It's a shame that what otherwise would have been an excellent release is marred by brain-dead tracking. True, none of the tracks here have the sheer shock content that characterised the group's earlier releases, but it's probably one of the group's most musical and inventive efforts and hints at what we could expect from the various members once they'd gone their separate ways.
posted by swift at 11:42 AM on April 14, 2010 [2 favorites]


Journeys to the Internal Space Station

I thought this was going to be one of those "Tiny spaceships enters human body" type things.
posted by delmoi at 11:46 AM on April 14, 2010


Love the holy hand grenade bit here.
posted by Behemoth at 12:19 PM on April 14, 2010


Wait.

What?
posted by Hartham's Hugging Robots at 12:20 PM on April 14, 2010


ref the throbbing gristle stuff
posted by Hartham's Hugging Robots at 12:21 PM on April 14, 2010


Swift, what the hell are you talking about?
posted by craven_morhead at 12:24 PM on April 14, 2010


There's a little space station in all of us.
posted by Nothing... and like it at 12:27 PM on April 14, 2010


"Journeys to the internal space station" is reminiscent of a journey through the body, which happens to be a Throbbing Gristle album.

Also, I am not high.
posted by swift at 12:31 PM on April 14, 2010


Neat stuff; those pictures really captured the shuttle launch well. I was surprised that I didn't see any of Ben Cooper's photos, though. (I first learned of him through this AskMe, but I have since seen his pics on the NASA website and elsewhere.
posted by TedW at 12:33 PM on April 14, 2010


When a man is tired of pictures of spaceships, he is tired of life.
posted by bicyclefish at 12:38 PM on April 14, 2010 [3 favorites]


These are wonderful, thank you! #12, of the astronaut standing before a wall of glass in his socks, taking pictures, was breathtaking. Mankind has a friggin' space station!

Was also cool to see several nationalities along with a couple of women seemingly living and working well together.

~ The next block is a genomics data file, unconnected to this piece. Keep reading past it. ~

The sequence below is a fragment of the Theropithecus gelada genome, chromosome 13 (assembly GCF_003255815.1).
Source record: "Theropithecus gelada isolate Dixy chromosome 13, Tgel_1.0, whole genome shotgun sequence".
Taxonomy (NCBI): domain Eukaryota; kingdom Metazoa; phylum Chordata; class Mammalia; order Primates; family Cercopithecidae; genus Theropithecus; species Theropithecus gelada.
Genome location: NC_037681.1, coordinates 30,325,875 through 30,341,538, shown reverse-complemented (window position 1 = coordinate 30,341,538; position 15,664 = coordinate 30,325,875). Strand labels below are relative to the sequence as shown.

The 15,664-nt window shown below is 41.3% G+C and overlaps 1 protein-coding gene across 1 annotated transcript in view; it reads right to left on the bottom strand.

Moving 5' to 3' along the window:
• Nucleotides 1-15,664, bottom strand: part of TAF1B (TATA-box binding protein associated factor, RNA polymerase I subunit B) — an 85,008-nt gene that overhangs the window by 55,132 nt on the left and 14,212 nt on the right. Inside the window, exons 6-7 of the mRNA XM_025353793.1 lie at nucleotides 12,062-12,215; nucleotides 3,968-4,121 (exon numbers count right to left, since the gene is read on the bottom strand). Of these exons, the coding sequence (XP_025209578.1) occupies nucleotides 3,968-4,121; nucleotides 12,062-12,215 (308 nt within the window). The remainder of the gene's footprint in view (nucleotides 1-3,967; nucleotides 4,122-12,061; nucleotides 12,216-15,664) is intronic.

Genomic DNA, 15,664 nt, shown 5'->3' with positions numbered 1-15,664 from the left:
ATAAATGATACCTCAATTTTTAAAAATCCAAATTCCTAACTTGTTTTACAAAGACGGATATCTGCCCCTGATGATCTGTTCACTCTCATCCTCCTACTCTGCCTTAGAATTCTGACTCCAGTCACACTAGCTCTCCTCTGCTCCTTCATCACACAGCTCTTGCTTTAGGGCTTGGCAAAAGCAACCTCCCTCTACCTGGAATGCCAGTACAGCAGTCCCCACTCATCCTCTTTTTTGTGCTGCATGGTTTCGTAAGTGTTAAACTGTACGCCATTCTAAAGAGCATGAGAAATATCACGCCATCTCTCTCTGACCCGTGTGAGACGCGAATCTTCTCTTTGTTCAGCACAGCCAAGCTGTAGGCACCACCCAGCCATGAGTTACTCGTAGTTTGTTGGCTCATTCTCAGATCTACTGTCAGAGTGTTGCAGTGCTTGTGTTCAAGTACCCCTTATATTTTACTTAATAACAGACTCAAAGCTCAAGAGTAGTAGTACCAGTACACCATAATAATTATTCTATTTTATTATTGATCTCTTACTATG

posted by Brandon Blatcher at 12:57 PM on April 14, 2010


I love how elegant the Soyuz is. So little launch infrastructure by comparison to U.S. programs. They pull the launch stack out to the launch site with a locomotive, tip it upright, and shoot it off from a launchpad in the middle of the Kazakh steppe. The rocket leaves the pad and the gantry just falls away from it, on all sides at once, like the petals of a flower.

It's beautiful, but even better, it's totally yawn-inducing. It's a non-event. Watching shuttle launches, I'm continually thinking, "fly, motherfucker," because there's always some question (at least in my mind) as to whether it will. In U.S. practice, spaceflight is a long series of grand experiments, shiny and expensive and awe-inspiring and nerve-wracking. For the Russians, launching Soyuz is more like making toast, using the same ultra-reliable military-drab toaster they've been using for 50 years. They worked out all the parameters and perfected the hardware decades ago. So there's no suspense when the Soyuz leaves the pad, none at all. It's quite something.
posted by killdevil at 12:58 PM on April 14, 2010 [3 favorites]


I am happy to live at a time when photos like # 34 are possible. Check out the double image-inversion as the light passes through the water & air.
posted by richyoung at 1:17 PM on April 14, 2010


*wistful sigh* ... I love pictures like this. Such wonderful fuel for daydreams.

This is why I'm not an astronaut (well, apart from the whole serious klutz and spacesickness barf-a-thon thing) - I'd spend all my time gawking out the window.
posted by Quietgal at 2:07 PM on April 14, 2010